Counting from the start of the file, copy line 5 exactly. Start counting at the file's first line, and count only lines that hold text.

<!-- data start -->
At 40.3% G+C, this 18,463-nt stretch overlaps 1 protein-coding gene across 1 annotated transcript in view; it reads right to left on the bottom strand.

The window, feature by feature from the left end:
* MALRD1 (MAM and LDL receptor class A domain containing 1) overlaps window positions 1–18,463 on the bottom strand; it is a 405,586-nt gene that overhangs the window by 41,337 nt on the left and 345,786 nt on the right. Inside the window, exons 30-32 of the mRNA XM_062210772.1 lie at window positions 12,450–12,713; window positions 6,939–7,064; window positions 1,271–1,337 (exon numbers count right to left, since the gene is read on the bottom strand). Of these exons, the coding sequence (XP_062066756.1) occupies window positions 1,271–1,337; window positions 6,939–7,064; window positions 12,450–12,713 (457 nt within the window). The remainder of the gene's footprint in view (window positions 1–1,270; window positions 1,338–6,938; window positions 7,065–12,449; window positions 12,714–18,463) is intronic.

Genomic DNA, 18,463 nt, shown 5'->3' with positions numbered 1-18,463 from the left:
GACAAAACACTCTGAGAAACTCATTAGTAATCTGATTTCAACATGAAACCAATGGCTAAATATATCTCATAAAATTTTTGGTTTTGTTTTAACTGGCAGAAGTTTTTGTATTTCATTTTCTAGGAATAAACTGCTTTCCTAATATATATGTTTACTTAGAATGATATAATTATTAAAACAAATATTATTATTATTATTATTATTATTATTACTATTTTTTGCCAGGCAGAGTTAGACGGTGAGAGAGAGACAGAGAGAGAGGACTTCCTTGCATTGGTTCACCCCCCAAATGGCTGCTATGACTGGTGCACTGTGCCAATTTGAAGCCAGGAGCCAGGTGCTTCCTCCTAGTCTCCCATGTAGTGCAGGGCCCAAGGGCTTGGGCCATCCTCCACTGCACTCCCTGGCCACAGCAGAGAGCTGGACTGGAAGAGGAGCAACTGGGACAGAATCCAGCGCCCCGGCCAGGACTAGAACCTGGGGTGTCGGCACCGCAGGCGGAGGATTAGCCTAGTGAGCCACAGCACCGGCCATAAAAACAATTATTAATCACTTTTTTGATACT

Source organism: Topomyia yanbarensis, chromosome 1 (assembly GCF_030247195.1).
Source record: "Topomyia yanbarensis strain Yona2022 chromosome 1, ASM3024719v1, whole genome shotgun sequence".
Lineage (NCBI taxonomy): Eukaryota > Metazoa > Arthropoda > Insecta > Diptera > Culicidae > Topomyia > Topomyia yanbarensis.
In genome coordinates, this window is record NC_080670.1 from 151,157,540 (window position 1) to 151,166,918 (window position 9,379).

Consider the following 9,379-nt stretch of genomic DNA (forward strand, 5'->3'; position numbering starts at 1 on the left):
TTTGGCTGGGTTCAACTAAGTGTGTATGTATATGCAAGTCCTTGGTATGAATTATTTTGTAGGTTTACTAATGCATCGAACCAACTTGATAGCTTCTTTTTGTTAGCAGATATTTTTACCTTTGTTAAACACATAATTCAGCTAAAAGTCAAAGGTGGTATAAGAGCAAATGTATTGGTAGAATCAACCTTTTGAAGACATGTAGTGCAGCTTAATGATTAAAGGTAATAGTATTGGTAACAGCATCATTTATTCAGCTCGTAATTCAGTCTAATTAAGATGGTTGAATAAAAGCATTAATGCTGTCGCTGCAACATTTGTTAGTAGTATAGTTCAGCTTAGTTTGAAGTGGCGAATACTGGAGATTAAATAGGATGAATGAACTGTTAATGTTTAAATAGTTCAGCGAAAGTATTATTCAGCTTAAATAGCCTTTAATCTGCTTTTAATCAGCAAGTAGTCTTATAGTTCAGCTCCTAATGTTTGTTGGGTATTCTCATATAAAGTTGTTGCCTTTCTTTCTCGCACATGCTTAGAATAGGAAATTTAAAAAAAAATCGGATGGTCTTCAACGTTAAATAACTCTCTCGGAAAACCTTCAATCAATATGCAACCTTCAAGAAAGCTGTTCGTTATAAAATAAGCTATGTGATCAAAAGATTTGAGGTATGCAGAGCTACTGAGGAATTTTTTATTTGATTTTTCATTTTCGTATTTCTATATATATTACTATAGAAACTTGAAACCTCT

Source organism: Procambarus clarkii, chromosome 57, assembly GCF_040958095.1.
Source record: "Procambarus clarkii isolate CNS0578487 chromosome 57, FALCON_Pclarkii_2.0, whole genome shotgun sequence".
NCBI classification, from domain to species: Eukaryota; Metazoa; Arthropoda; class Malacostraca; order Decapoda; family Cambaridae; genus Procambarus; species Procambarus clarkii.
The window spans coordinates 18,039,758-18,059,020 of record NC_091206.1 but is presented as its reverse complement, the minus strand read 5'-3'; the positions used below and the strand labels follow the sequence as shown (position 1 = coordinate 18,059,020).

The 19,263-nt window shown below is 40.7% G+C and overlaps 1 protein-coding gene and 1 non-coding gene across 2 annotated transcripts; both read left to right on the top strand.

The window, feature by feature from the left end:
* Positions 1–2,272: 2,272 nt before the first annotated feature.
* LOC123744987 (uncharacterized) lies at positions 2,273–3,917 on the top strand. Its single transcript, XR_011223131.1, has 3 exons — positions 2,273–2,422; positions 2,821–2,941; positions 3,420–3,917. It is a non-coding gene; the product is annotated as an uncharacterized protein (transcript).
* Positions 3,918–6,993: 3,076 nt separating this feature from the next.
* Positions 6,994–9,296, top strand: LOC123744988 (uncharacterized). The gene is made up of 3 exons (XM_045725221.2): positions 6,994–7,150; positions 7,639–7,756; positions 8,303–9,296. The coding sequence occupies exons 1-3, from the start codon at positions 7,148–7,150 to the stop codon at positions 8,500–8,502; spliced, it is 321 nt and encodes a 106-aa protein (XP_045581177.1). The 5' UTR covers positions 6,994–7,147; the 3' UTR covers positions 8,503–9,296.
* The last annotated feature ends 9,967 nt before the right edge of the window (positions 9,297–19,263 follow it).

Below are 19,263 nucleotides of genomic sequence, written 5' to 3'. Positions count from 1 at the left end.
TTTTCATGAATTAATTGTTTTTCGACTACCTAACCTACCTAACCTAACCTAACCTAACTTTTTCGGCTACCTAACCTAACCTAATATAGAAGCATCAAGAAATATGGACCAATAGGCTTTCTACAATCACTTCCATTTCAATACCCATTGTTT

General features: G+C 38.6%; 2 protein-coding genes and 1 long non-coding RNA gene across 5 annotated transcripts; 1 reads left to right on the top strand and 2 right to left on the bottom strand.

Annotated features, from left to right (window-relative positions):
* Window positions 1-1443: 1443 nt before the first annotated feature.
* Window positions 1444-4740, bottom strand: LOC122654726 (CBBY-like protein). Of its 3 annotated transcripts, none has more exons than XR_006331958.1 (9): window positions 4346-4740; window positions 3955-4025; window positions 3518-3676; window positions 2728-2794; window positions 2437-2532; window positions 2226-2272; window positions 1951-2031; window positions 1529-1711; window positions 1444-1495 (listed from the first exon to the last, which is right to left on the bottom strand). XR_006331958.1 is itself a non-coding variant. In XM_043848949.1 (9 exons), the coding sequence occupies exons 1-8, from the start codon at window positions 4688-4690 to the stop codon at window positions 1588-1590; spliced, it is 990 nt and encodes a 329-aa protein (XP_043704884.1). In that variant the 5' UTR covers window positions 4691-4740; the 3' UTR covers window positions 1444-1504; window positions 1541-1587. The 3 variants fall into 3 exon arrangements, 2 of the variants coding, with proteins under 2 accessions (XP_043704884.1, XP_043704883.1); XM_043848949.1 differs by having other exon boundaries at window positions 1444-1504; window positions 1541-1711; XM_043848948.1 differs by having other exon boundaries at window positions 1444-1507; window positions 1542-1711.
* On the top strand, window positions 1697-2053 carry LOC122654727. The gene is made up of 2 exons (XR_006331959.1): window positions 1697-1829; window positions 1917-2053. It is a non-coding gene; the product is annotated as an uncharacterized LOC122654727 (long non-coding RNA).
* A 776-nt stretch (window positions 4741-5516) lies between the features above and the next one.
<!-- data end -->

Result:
GACAAAACACTCTGAGAAACTCATTAGTAATCTGATTTCAACATGAAACCAATGGCTAAATATATCTCATAAAATTTTTGGTTTTGTTTTAACTGGCAGAAGTTTTTGTATTTCATTTTCTAGGAATAAACTGCTTTCCTAATATATATGTTTACTTAGAATGATATAATTATTAAAACAAATATTATTATTATTATTATTATTATTATTACTATTTTTTGCCAGGCAGAGTTAGACGGTGAGAGAGAGACAGAGAGAGAGGACTTCCTTGCATTGGTTCACCCCCCAAATGGCTGCTATGACTGGTGCACTGTGCCAATTTGAAGCCAGGAGCCAGGTGCTTCCTCCTAGTCTCCCATGTAGTGCAGGGCCCAAGGGCTTGGGCCATCCTCCACTGCACTCCCTGGCCACAGCAGAGAGCTGGACTGGAAGAGGAGCAACTGGGACAGAATCCAGCGCCCCGGCCAGGACTAGAACCTGGGGTGTCGGCACCGCAGGCGGAGGATTAGCCTAGTGAGCCACAGCACCGGCCATAAAAACAATTATTAATCACTTTTTTGATACT